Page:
A scientist in the Netherlands is turning plant waste into a potential substitute for environmentally unsustainable proteins like meat, dairy and soy. The Dutch government commissioned Peter Geerdink, a food scientist at TNO, to identify a use for the 3 million tons of beet sugar leaves produced each year and left to rot after the beets themselves are harvested. The result of his work is a vegan gluten-free plant-based protein extracted from the pressed green juice of sugar beet leaves that, according to Geedink, is as versatile as a chicken egg.
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The amount of land and water required to raise livestock puts a major strain on our air and water quality and ocean health by depleting resources and ramping up greenhouse gas emissions regionally and globally. In fact, eating less meat and dairy has been identified as a factor in curbing climate change.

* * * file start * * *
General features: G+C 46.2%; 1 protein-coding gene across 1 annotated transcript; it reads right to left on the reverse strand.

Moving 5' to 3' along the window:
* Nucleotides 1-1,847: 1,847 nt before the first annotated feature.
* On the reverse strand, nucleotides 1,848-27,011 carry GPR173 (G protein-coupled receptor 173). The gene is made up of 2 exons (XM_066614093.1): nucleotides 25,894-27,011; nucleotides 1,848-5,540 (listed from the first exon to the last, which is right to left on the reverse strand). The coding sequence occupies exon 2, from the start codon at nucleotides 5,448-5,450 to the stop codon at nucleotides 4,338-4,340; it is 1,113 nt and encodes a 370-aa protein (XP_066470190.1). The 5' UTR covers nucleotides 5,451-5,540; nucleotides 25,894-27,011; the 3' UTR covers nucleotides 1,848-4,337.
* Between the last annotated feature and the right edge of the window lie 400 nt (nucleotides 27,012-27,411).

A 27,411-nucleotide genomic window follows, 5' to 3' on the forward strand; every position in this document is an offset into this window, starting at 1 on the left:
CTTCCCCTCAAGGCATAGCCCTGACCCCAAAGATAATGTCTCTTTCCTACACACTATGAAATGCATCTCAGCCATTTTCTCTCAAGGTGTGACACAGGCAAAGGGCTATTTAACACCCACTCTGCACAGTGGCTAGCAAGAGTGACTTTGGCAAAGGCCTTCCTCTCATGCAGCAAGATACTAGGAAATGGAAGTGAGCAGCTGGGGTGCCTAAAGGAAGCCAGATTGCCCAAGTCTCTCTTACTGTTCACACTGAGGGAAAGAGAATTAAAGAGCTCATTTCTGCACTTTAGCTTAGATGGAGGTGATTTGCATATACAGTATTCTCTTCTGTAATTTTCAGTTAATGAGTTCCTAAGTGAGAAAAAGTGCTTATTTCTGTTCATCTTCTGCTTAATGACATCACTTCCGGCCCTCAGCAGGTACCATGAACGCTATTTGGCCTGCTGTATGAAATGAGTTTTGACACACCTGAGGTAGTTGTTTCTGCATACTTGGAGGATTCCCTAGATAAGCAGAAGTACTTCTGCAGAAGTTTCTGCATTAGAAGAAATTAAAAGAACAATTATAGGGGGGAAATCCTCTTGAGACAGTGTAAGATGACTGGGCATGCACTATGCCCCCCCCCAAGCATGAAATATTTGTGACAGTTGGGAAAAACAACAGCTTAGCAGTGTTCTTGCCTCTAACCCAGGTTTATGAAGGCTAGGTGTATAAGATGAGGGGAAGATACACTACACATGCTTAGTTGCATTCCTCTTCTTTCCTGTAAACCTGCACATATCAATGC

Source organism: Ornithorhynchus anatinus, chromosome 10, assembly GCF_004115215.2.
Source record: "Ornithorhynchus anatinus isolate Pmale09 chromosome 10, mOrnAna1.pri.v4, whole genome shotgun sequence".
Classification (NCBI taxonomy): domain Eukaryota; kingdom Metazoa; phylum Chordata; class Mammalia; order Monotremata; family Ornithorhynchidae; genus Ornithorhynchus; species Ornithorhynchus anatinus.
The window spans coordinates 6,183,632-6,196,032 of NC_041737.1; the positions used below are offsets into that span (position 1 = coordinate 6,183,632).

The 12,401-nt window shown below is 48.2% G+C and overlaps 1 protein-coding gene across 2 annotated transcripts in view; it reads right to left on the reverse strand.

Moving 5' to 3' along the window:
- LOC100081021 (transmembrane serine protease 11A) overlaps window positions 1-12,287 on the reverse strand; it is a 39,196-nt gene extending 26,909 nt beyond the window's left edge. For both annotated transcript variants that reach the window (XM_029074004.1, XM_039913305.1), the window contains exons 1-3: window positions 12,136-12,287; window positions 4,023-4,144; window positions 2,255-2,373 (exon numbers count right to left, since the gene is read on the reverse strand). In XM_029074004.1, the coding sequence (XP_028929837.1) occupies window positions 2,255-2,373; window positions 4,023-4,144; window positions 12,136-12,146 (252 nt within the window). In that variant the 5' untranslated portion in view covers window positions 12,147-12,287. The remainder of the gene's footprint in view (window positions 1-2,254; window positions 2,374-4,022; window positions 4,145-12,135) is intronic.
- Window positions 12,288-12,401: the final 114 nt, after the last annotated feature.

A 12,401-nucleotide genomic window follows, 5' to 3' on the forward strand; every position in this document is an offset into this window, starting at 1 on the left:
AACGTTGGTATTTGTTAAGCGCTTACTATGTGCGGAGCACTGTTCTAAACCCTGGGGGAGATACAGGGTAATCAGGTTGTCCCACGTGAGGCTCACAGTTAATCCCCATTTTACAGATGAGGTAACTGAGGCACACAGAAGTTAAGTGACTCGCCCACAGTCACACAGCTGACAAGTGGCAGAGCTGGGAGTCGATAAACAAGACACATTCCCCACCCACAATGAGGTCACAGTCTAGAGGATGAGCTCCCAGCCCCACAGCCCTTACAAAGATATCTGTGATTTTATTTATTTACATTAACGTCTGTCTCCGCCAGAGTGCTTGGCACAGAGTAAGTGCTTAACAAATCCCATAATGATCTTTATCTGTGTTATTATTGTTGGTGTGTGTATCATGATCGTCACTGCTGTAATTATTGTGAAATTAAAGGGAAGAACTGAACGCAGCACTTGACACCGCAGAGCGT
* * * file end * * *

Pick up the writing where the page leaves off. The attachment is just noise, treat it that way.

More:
Joining a number of meat and dairy alternatives on the market today, Geerdink's new sugar beet leaf protein could be processed in many ways as a substitute for animal proteins. "It can be used as a substitute for soy in veggie burgers, for example. But I’ve also made delicious cookies with it," he said. "There’s not much flavor to the protein itself, but the protein adds a texture to veggie burgers that is lacking with soy, and which makes for a much beefier bite."
So will you be seeing sugar beet protein on store shelves in the U.S. any time soon? Geerdink thinks it's unlikely, saying it will be a few years before it even appears in supermarkets in the Netherlands.
What about sugar beets themselves? Here in the U.S. sugar beets are among the top genetically modified crops with 90 percent of sugar beet crops being GMO. While the Dutch sugar beet leaf protein scientist doubts sugar beets are fit for human consumption, they are processed into sugar sold in the U.S.
The highly controversial crop was introduced in 2005 with Monsanto's Roundup-Ready sugar beet seeds which were then banned in 2010 by U.S. District Judge Jeffrey S. White pending a U.S. Department of Agriculture (USDA) study on the potential consequences of the plants. The ban was lifted after Monsanto successful argued before the Supreme Court for the USDA to partially deregulate GMO sugar beets while the study is completed. In 2012, the USDA approved genetically modified sugar beets for agricultural use, and they account for more than half of all sugar production in the U.S. today.
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